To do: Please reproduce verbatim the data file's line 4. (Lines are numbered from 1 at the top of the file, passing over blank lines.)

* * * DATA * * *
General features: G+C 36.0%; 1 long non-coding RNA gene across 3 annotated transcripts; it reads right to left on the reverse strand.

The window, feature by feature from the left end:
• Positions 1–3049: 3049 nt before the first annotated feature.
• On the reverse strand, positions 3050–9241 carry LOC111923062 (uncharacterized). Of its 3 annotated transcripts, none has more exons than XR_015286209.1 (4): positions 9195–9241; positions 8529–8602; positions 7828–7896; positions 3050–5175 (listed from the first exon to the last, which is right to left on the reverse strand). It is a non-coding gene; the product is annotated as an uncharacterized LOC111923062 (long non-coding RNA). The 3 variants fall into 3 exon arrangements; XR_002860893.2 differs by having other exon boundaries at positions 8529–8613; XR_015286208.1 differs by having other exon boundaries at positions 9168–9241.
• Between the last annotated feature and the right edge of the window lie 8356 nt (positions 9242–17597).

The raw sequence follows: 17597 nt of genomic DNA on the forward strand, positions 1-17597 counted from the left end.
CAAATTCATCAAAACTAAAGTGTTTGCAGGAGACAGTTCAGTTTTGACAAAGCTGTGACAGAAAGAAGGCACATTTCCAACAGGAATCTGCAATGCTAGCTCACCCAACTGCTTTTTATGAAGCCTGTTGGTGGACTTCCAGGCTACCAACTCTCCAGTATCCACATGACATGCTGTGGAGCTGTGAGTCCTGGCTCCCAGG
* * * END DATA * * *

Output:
• On the reverse strand, positions 3050–9241 carry LOC111923062 (uncharacterized). Of its 3 annotated transcripts, none has more exons than XR_015286209.1 (4): positions 9195–9241; positions 8529–8602; positions 7828–7896; positions 3050–5175 (listed from the first exon to the last, which is right to left on the reverse strand). It is a non-coding gene; the product is annotated as an uncharacterized LOC111923062 (long non-coding RNA). The 3 variants fall into 3 exon arrangements; XR_002860893.2 differs by having other exon boundaries at positions 8529–8613; XR_015286208.1 differs by having other exon boundaries at positions 9168–9241.